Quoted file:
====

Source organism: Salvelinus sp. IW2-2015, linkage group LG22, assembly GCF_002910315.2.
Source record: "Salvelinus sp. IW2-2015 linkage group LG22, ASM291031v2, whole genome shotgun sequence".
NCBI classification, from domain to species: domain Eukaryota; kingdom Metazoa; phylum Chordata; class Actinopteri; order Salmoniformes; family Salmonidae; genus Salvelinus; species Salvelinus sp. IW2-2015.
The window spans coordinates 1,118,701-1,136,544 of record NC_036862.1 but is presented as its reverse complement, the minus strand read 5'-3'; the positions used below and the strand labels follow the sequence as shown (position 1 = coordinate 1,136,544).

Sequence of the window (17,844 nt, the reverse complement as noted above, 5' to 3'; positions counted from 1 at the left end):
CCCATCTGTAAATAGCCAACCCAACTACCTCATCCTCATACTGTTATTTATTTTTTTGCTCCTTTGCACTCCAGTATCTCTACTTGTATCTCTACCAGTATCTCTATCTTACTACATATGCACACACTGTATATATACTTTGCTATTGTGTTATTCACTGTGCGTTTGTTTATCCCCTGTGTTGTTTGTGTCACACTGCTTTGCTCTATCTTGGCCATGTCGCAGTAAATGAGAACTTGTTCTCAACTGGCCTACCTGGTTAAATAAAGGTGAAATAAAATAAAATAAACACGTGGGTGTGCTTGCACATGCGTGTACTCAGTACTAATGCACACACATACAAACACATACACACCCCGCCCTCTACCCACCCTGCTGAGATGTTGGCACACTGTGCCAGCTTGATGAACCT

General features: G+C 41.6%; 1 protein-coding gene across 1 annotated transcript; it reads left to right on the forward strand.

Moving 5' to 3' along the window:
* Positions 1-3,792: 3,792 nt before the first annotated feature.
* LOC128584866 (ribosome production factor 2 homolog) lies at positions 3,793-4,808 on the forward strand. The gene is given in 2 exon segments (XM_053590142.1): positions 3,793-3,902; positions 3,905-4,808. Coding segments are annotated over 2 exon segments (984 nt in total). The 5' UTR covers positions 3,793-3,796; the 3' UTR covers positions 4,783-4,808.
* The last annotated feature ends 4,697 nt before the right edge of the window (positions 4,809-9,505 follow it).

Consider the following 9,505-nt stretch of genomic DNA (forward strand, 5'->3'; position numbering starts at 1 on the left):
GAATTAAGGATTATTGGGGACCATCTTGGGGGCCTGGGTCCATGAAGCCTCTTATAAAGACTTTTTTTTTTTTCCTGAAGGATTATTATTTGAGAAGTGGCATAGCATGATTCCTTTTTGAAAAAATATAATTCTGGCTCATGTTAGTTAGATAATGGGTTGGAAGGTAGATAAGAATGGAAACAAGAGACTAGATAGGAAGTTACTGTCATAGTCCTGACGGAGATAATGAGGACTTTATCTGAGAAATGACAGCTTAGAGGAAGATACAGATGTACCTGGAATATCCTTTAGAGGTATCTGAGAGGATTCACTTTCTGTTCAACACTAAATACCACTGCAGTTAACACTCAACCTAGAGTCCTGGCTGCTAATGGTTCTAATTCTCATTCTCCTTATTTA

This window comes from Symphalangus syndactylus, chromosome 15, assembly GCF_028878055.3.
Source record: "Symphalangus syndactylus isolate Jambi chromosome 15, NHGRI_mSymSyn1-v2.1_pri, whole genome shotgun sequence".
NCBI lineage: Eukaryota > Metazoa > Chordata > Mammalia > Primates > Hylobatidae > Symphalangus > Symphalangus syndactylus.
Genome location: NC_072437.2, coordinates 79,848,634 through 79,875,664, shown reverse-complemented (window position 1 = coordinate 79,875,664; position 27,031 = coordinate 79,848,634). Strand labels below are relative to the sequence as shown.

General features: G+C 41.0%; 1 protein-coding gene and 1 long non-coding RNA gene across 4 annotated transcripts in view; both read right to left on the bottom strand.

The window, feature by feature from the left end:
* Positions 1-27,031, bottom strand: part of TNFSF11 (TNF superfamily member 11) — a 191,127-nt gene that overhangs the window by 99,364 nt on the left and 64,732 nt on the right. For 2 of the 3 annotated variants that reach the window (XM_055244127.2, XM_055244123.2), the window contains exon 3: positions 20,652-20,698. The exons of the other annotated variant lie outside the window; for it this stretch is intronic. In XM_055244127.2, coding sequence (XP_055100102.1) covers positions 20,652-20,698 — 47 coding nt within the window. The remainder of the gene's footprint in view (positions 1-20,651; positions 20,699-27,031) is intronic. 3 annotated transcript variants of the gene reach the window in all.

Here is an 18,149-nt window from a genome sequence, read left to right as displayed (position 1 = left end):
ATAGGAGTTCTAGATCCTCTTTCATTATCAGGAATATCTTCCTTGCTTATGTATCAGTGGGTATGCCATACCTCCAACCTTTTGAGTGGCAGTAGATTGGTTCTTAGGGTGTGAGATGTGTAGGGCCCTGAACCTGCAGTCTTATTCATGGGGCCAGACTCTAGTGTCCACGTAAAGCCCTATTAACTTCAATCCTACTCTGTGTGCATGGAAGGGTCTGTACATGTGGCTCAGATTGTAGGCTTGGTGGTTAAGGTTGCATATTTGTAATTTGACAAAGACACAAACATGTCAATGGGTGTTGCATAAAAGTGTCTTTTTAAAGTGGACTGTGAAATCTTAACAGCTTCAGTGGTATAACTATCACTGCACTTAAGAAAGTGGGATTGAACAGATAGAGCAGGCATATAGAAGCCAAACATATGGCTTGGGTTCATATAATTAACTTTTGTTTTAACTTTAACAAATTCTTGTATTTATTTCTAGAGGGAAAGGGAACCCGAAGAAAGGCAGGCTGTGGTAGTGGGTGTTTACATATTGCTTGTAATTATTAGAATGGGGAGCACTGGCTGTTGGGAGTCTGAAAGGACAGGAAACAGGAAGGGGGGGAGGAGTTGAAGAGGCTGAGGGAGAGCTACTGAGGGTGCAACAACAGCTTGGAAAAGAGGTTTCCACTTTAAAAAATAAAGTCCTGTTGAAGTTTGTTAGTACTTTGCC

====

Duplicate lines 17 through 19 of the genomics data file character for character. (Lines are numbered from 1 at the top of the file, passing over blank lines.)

Genome location: NC_072437.2, coordinates 79,848,634 through 79,875,664, shown reverse-complemented (window position 1 = coordinate 79,875,664; position 27,031 = coordinate 79,848,634). Strand labels below are relative to the sequence as shown.

General features: G+C 41.0%; 1 protein-coding gene and 1 long non-coding RNA gene across 4 annotated transcripts in view; both read right to left on the bottom strand.

The window, feature by feature from the left end: